Those who must not be named….

A must read for all. Domestic violence and physical abuse is just another harsh story which is hushed.


It a lazy summer afternoon when a siesta was indeed mandatory. Summer holidays were nearing an end. Therefore, this afternoon siesta was one of the few I’d have had before school reopened. After a sumptuous brunch at my mom’s uncle’s place all I looked forward to was the cozy dark corner room which no one liked. I escaped from the house gossip session and went to that room to sleep.

I dozed off in no time. A sound sleep. All of a sudden, I could feel something heavy lingering on my chest. A tried to move, but couldn’t. I was in deep sleep to even do something about it. I sensed a strange heaviness over myself and suddenly I woke up with my eyes wide open. It was aunty on top of me. My mother’s cousin. My frock lifted up to my neck and her hands on my bare chest…

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      One Indian Girl                     Five Point Review. 11/12/2016

   Avhinandan Chakraborty

Twitter’s second most followed author worldwide,released his latest novel – One Indian

Girl, which is said to explore intricate depths of modern feminism and the hindrances that

such a female is expected to take up due to her conflicting ideas in a largely patriarchal

society. Previously Bhagat’s books have explored more modern conflicts (read teenage

hormonal outbreaks) and barely achieved any more height than his endeavour as a dance

reality show judge. Here are 5 reasons why Bhagat’s new book achieves a fresh low for

modern Indian literature:

1. It’s a Bollywood script, not a novel

Bhagat’s books are a regular in Bollywood box office, some of which have managed to be

largely popular. The recent escalation in the adaptations seems to have a serious toll on

the bestseller author. from the first page describes One Indian Girl silly details which

contribute not a sand to the story and can only be of help to the set designers. Being a

Goldman Sachs employee in Distressed Debt Department (later a VP in the same bank),

the feminist protagonist Radhika, takes the readers on a roller coaster ride of a

ephemeral life that Bhagat’s largely teenage audience dream of, involving flying unicorns

through rainbows (read getting a bonus of $120000) and rivers of chocolate.(read night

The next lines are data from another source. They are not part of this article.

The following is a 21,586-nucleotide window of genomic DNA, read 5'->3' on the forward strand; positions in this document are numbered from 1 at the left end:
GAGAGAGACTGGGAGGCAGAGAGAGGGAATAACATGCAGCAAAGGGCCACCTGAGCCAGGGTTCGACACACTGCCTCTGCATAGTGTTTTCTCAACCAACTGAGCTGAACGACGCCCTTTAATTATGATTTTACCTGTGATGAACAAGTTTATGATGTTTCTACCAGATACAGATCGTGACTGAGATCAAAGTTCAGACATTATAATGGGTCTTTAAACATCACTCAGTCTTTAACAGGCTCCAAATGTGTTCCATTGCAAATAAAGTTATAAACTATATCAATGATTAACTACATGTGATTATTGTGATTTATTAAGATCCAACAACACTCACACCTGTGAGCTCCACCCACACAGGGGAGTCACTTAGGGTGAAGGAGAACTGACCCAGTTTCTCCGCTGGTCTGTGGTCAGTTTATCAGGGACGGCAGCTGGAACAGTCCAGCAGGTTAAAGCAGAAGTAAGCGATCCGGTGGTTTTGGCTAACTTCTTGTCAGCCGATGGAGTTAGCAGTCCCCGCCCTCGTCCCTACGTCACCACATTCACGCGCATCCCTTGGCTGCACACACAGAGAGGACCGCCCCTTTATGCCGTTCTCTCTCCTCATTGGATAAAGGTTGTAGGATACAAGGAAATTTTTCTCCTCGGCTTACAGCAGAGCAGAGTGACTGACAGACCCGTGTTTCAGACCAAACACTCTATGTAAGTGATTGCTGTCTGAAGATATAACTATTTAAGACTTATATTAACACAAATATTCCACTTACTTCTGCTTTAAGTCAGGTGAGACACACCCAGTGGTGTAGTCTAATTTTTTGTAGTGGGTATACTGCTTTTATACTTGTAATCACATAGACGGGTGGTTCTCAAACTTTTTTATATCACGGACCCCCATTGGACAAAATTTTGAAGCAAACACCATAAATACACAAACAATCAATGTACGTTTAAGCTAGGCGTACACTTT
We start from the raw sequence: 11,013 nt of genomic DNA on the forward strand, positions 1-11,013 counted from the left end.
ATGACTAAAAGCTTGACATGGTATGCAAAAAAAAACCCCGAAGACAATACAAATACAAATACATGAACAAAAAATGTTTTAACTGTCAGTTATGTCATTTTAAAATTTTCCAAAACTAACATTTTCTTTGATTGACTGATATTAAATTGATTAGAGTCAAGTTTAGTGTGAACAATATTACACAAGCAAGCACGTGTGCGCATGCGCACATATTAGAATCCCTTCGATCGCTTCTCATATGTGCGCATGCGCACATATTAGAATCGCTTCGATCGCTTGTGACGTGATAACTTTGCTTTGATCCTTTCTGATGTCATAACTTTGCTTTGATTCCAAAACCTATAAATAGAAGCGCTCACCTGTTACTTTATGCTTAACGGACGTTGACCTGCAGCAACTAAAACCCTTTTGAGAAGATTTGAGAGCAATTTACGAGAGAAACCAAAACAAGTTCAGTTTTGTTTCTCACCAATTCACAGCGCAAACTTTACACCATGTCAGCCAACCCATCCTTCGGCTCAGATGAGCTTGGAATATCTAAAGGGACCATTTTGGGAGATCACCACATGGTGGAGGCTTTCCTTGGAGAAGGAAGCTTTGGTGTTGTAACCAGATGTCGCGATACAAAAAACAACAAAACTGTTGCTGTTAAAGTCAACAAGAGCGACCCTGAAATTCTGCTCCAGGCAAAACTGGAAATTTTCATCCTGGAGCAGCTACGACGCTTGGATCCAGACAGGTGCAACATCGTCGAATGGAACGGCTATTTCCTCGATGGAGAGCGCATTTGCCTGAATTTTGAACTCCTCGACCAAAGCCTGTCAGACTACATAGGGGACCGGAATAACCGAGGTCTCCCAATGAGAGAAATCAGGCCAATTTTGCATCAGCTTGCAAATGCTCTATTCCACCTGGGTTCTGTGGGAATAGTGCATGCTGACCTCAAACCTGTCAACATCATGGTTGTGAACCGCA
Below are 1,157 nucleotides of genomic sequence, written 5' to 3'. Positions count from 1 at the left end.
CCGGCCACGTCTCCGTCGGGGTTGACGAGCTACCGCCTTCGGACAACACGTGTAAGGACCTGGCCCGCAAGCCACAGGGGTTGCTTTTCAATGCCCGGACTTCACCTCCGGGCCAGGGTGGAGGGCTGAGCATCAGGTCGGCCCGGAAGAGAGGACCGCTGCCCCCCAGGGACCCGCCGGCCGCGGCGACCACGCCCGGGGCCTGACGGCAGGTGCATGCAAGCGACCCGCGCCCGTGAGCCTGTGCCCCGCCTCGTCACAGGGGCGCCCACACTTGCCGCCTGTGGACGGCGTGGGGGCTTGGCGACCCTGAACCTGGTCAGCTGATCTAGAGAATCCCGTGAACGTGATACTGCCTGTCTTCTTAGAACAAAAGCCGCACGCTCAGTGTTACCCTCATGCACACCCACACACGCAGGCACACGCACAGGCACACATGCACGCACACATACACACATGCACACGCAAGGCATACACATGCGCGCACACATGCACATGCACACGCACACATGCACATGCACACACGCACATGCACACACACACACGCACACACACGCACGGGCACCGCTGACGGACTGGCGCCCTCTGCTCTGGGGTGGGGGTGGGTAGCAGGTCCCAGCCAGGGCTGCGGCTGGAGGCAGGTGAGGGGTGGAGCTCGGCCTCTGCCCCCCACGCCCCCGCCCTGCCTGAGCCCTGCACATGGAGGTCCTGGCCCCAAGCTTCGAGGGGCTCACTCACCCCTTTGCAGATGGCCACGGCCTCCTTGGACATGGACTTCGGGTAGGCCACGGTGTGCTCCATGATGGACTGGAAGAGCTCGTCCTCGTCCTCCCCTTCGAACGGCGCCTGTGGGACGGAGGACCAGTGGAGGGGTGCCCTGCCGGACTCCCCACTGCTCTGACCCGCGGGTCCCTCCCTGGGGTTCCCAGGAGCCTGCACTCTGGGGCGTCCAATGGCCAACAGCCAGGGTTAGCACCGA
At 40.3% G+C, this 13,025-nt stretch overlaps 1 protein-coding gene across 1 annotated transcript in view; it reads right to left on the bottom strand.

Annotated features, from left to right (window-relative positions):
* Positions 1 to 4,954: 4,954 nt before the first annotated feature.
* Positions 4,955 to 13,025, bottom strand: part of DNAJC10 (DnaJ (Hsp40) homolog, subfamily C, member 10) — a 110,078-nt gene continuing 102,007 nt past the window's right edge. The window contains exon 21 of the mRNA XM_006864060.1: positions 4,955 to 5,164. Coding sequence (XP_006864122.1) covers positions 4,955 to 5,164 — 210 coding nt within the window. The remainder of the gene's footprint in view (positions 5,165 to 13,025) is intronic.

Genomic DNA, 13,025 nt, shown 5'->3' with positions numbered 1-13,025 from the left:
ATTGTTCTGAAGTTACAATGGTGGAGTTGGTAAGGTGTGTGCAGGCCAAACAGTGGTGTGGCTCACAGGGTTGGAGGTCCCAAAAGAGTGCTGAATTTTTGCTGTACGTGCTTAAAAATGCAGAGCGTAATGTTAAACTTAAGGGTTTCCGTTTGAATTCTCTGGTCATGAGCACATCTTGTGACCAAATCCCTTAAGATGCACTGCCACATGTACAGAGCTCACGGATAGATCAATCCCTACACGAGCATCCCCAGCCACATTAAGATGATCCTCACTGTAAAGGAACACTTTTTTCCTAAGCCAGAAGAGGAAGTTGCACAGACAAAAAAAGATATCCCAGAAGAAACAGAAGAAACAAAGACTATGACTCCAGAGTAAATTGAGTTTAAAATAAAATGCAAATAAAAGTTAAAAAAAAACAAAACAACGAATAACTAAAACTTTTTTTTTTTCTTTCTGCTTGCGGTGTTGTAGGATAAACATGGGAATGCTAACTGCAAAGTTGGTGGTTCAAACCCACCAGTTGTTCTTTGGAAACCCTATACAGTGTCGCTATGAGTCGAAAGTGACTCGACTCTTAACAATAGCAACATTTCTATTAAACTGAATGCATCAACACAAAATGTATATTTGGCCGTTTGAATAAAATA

sex in a beach in Philippines) What seems largely inspired from a Ekta Kapoor snap,

Radhika hops around the world like a rabbit, never having to change or leave her job. Each

time its her love life that compels her to leave the city all together. From New York to

Hong Kong to London, she travels everywhere, has sex on the loop in the cities yet can’t

stop herself from getting her life any more complicated.

Like every mainstream Bollywood movie, the novel kicks off and ends with a wedding

(has to be a destination one, so in Goa) , where amazing climaxes occur, involving a JW

Marriott, two ex-lovers who arrive uninvited, a blind would be husband (not literally), two

typical Indian families, a elaborate dance sequence which even involves a choreographer,

bachelor parties and loads of cleavage.

The director is left with the pain of deciding the cast alone.

2. Works as a travel guide

If you are visiting New York, Hong Kong, London recently, do give this book a read or

maybe even take it along as you might find it easier to move around the city with the help

of the intricate details in every corner of the guide, er book. From good Chinese

restaurants in New York to the Apple Store in London, where to look for furniture in Hong

Kong and where would you find rasgollas in New York, you have it all in inch perfect detail

in the book. Hope to see a review soon somewhere comparing One Indian Girl to the

Google Maps.

3. Character questions theme

Radhika, one Indian girl, is a ambitious and tough woman who is supposed to inculcate

feminism in her breath. The book gives us moments where the protagonist distorts from

the path, or uses feminism as a weapon, to influence men, to have carnal pleasure, but

mostly to keep her job and huge bonuses in her salary coming. Body shaming is a regular

occurrence, as Radhika finds divine pleasure comparing her body to her sister’s who

vividly has a fairer skin and a larger bra size. The crooked feminism authored by Bhagat

reaches Radhika’s brain who thinks girls are capable of doing everything. (even making

extra marital affair seem ethical)

4. Repetition of same algorithm

Punjabi family. Check. Big fat wedding. Check. Dramatic mother. Check. Sober father.

Check. Pestering relatives and their antics. Check. Chetan Bhagat goes on repeating his

own brilliant algorithm to entertain Indian masses in one novel after another. After a

intelligent first half the novel falls back to a melodramatic wedding, which goes chaotic

due to arrival of two uninvited ex-boyfriends of the bride, both of which have a part in her

heart, but its her misplaced husband to be, who has no clue about anything, takes her to

a secluded beach to smoke weed. Bhagat manages to concoct a mindless climax to

establish Radhika as a independent thinker and a canceled wedding. Ironically a hero

emerges out of the refused bridegroom, who doesn’t question her decision for longer

than a blink, but goes on to support her decision in front of his own family and relatives.

(aww moment anyone?) So much for feminism.

5. Is it worth a read?


Coming in theaters near you.